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Ten years ago, the Jewish world suffered the loss of Rav Mordechai Gifter, ztz”l. One of America’s first native-born gedolim, Rav Gifter fused his out-of-town upbringing with the soul of Lithuania’s yeshivah world, eventually becoming a link in the perpetuation of the Telshe yeshivah. In honor of his tenth yahrtzeit, Mishpacha visits the home of his son-in-law and daughter, Rabbi Avrohom Chaim Feuer, shlita, and Rebbetzin Luba Feuer, tlita, for a glimpse of the gadol they merited knowing so well.
Dr. Reuven (Robert) Shanik, Lakewood’s indefatigable pediatrician, sees hundreds of little patients every day and has a round-the-clock open-door policy. His entire file cabinet of cases is stored in his head, and although he makes a diagnosis in a flash, parents already know that he’s always on target. But his medical genius notwithstanding, Dr. Reuven and Rochel Shanik have created more than a home of awards and accomplishments. Their living room, across the street from BMG, is Lakewood’s hub of chesed.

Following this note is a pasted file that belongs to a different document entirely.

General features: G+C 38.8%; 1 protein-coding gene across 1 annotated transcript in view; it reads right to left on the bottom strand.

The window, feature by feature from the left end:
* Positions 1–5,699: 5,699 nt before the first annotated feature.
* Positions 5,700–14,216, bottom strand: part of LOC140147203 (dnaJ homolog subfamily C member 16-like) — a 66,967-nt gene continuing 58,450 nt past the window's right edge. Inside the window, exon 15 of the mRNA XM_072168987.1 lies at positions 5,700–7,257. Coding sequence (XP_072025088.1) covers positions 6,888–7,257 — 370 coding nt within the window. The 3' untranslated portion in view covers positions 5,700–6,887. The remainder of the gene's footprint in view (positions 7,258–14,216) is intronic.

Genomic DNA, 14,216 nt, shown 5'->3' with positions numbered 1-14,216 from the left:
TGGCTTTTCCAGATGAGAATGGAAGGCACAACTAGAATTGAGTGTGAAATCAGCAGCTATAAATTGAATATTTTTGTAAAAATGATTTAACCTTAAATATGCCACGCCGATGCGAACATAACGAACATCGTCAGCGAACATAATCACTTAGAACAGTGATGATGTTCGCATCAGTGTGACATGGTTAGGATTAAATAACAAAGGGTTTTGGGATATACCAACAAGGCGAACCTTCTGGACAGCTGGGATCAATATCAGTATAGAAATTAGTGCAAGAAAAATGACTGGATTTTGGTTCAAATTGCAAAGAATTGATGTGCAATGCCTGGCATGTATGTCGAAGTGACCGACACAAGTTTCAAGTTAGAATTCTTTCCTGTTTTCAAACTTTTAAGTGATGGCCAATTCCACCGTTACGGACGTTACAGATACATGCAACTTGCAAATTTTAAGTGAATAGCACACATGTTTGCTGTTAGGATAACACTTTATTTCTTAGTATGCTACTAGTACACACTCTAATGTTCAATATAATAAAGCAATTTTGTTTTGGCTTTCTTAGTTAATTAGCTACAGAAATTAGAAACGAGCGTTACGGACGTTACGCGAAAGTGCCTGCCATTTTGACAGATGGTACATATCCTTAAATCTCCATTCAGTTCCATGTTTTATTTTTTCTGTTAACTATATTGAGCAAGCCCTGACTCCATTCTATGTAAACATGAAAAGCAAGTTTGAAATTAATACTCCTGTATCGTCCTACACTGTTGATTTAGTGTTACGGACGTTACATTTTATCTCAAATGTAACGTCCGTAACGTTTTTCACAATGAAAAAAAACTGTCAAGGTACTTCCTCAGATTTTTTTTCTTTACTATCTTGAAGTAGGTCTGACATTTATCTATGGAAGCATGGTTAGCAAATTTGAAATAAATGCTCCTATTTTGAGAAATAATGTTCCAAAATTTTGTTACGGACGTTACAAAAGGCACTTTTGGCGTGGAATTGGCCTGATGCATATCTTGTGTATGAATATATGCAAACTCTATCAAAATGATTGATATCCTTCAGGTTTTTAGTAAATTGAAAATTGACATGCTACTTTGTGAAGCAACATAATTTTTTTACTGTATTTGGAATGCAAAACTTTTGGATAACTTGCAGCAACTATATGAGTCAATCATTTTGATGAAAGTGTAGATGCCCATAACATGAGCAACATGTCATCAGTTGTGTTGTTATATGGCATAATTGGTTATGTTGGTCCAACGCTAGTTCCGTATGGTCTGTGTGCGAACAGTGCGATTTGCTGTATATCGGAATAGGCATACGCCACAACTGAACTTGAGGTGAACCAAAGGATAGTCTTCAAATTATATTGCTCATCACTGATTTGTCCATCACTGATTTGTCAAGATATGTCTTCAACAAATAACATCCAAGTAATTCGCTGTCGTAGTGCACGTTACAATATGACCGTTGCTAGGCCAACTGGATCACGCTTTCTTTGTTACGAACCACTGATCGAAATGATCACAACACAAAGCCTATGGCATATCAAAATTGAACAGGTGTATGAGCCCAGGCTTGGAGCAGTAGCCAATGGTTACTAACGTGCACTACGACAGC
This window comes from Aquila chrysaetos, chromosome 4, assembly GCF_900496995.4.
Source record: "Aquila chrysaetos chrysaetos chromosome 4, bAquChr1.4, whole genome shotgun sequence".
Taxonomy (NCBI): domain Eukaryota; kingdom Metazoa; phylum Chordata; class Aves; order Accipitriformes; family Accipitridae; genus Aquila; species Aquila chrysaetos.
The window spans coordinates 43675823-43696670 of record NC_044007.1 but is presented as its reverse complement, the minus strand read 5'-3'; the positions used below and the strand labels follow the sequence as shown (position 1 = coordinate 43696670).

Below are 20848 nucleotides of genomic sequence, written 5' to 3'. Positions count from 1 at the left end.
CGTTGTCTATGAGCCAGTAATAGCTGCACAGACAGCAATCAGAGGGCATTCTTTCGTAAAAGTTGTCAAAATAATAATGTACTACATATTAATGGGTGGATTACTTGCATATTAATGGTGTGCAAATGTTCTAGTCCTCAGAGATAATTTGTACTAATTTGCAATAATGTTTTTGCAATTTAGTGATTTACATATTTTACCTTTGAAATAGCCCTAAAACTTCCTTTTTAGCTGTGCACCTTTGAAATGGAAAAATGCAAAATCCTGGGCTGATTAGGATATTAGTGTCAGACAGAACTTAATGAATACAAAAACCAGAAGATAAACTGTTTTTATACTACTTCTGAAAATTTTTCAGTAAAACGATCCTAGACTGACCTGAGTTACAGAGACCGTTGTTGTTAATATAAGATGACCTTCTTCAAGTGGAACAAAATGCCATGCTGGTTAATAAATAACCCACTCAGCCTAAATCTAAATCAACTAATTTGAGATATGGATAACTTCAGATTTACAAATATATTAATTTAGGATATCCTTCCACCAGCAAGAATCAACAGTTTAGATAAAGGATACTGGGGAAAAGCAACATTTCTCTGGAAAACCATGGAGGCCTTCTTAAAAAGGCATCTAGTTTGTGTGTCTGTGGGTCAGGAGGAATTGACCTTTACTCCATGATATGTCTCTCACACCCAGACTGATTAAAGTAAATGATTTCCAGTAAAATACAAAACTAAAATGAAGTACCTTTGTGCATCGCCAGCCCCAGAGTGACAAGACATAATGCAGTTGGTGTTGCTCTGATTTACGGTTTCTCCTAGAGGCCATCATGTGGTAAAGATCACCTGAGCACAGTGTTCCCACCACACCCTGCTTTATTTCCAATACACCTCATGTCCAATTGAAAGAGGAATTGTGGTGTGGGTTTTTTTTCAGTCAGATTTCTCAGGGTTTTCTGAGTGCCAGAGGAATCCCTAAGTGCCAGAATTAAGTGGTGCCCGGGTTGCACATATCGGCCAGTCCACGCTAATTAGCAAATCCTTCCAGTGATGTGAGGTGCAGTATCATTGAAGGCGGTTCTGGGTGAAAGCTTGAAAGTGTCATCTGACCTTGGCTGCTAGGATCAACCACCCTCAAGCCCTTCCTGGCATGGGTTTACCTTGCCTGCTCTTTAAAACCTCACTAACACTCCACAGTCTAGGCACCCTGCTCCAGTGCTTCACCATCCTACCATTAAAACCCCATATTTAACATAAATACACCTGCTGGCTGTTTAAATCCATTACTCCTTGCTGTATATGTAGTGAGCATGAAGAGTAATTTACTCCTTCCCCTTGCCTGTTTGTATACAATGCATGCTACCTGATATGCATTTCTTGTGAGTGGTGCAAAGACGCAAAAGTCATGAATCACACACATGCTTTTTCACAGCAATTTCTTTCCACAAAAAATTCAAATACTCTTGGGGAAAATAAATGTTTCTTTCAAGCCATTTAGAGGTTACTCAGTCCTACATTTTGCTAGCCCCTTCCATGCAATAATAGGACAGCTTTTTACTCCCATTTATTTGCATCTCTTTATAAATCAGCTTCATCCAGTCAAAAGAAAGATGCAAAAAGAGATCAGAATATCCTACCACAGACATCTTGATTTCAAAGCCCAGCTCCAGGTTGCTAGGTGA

When a major storm strikes, most people hunker down or get out of the way. But not the storm chasers. For them, the clashing wind currents, dropping barometer and smell of electricity in the air means it’s time to suit up and meet nature head on.
The results of the 2010 United States Census are in. While the numbers reflect the solid growth of many of America’s minority groups, the Jews are not sharing in that growth. One prominent Jewish demographer contends that the Jewish downward spiral is due to some of the most dire, well-known threats that face our people.
Amsterdam’s Portuguese Synagogue, the Esnoga, is one of the few still-standing reminders of that city’s pre-Holocaust Jewish community. It’s also a moving tribute in wood, stone, and candlelight to the “stiff necks” of its founders — descendants of Anusim who refused to give up their Jewish faith — as a recent visit to the 335-year-old Esnoga showed.